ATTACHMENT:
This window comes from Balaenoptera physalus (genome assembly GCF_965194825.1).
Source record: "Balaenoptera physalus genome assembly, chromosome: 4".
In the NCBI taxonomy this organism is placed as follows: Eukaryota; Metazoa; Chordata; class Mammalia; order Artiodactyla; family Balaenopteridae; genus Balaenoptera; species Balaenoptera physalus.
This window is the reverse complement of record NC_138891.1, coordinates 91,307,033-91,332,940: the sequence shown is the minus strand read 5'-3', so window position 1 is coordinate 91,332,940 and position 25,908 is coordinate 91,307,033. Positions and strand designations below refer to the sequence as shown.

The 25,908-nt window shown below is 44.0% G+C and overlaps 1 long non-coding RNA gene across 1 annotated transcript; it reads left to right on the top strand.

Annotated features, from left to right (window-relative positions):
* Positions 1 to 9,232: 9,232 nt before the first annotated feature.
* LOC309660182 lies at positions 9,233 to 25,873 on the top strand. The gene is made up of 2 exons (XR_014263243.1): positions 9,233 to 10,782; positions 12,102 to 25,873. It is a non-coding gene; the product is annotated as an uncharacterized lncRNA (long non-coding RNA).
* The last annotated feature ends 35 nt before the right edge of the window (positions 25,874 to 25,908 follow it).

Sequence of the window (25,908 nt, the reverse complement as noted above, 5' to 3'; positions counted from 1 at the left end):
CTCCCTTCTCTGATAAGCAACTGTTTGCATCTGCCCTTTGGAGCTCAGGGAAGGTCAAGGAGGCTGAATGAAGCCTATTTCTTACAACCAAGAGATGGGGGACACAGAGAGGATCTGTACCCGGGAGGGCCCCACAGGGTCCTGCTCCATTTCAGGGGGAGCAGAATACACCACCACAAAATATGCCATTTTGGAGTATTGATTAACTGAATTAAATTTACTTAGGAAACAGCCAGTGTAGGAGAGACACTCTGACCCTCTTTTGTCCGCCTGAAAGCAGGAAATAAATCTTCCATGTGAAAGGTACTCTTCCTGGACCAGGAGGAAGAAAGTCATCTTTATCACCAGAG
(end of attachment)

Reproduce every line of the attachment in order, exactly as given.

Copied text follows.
This window comes from Balaenoptera physalus (genome assembly GCF_965194825.1).
Source record: "Balaenoptera physalus genome assembly, chromosome: 4".
In the NCBI taxonomy this organism is placed as follows: Eukaryota; Metazoa; Chordata; class Mammalia; order Artiodactyla; family Balaenopteridae; genus Balaenoptera; species Balaenoptera physalus.
This window is the reverse complement of record NC_138891.1, coordinates 91,307,033-91,332,940: the sequence shown is the minus strand read 5'-3', so window position 1 is coordinate 91,332,940 and position 25,908 is coordinate 91,307,033. Positions and strand designations below refer to the sequence as shown.

The 25,908-nt window shown below is 44.0% G+C and overlaps 1 long non-coding RNA gene across 1 annotated transcript; it reads left to right on the top strand.

Annotated features, from left to right (window-relative positions):
* Positions 1 to 9,232: 9,232 nt before the first annotated feature.
* LOC309660182 lies at positions 9,233 to 25,873 on the top strand. The gene is made up of 2 exons (XR_014263243.1): positions 9,233 to 10,782; positions 12,102 to 25,873. It is a non-coding gene; the product is annotated as an uncharacterized lncRNA (long non-coding RNA).
* The last annotated feature ends 35 nt before the right edge of the window (positions 25,874 to 25,908 follow it).

Sequence of the window (25,908 nt, the reverse complement as noted above, 5' to 3'; positions counted from 1 at the left end):
CTCCCTTCTCTGATAAGCAACTGTTTGCATCTGCCCTTTGGAGCTCAGGGAAGGTCAAGGAGGCTGAATGAAGCCTATTTCTTACAACCAAGAGATGGGGGACACAGAGAGGATCTGTACCCGGGAGGGCCCCACAGGGTCCTGCTCCATTTCAGGGGGAGCAGAATACACCACCACAAAATATGCCATTTTGGAGTATTGATTAACTGAATTAAATTTACTTAGGAAACAGCCAGTGTAGGAGAGACACTCTGACCCTCTTTTGTCCGCCTGAAAGCAGGAAATAAATCTTCCATGTGAAAGGTACTCTTCCTGGACCAGGAGGAAGAAAGTCATCTTTATCACCAGAG